Heart Biopsy

What is a Heart Biopsy?

A heart biopsy (BY-op-see) is a test to see if there are any abnormalities in the muscle tissue of the heart.

Doctors use a small set of tweezers to take a sample of heart tissue.

Why Might My Child Need a Heart Biopsy?

Your child's doctor at the Heart Institute at Children's Hospital of Pittsburgh of UPMC might order a heart biopsy to check for:

  • Weaknesses or changes in the heart muscle structure.
  • Weak heart pumping.
  • Other heart function problems.
  • Rejection after a heart transplant.

What Happens During a Heart Biopsy?

The doctor will perform a biopsy during a cardiac catheterization (heart cath).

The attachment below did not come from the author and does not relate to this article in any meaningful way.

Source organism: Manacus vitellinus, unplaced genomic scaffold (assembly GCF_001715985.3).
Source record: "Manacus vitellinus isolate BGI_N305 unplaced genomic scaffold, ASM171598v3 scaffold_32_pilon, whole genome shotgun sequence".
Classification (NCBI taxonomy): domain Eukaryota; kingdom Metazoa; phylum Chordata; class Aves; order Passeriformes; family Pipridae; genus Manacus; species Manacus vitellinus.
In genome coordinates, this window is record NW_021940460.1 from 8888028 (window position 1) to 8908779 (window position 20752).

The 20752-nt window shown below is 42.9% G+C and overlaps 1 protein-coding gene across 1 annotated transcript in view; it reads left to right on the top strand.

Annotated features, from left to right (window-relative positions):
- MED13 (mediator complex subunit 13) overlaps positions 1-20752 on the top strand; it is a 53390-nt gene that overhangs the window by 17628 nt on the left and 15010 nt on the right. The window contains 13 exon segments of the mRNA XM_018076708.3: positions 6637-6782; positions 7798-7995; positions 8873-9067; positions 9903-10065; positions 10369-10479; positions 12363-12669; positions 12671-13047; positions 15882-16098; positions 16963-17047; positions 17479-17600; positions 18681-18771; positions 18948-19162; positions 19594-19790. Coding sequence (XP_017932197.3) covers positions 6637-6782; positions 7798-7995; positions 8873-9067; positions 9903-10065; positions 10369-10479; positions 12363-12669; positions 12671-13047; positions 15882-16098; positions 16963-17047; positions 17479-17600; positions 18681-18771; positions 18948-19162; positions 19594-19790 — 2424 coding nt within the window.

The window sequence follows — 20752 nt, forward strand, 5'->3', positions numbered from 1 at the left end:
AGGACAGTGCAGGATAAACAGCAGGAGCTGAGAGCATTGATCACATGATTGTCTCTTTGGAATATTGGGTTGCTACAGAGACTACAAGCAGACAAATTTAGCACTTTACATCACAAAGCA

A heart cath is a minimally invasive technique that allows the doctor to look at the heart from the inside using special catheters and a type of x-ray called fluoroscopy (floor-OS-co-pee).

During your child's heart cath and biopsy, the doctor will:

  • Place very thin, flexible tubes called — called “catheters” — in the neck vein or sometimes the leg vein.
  • Gently push the catheter through the blood vessels and into the heart using fluoroscopy to guide the placement.
  • Insert a smaller catheter — that has tiny tweezers on the end of it — through the catheter that's in position inside the heart.
  • Use the tweezers to take a small sample of heart tissue and pull it back through the catheter.

We will send the tissue sample to the lab for testing. Results of your child's heart biopsy will be ready the next day.

Learn More About Heart Biopsies

To learn more about heart biopsies at Children's: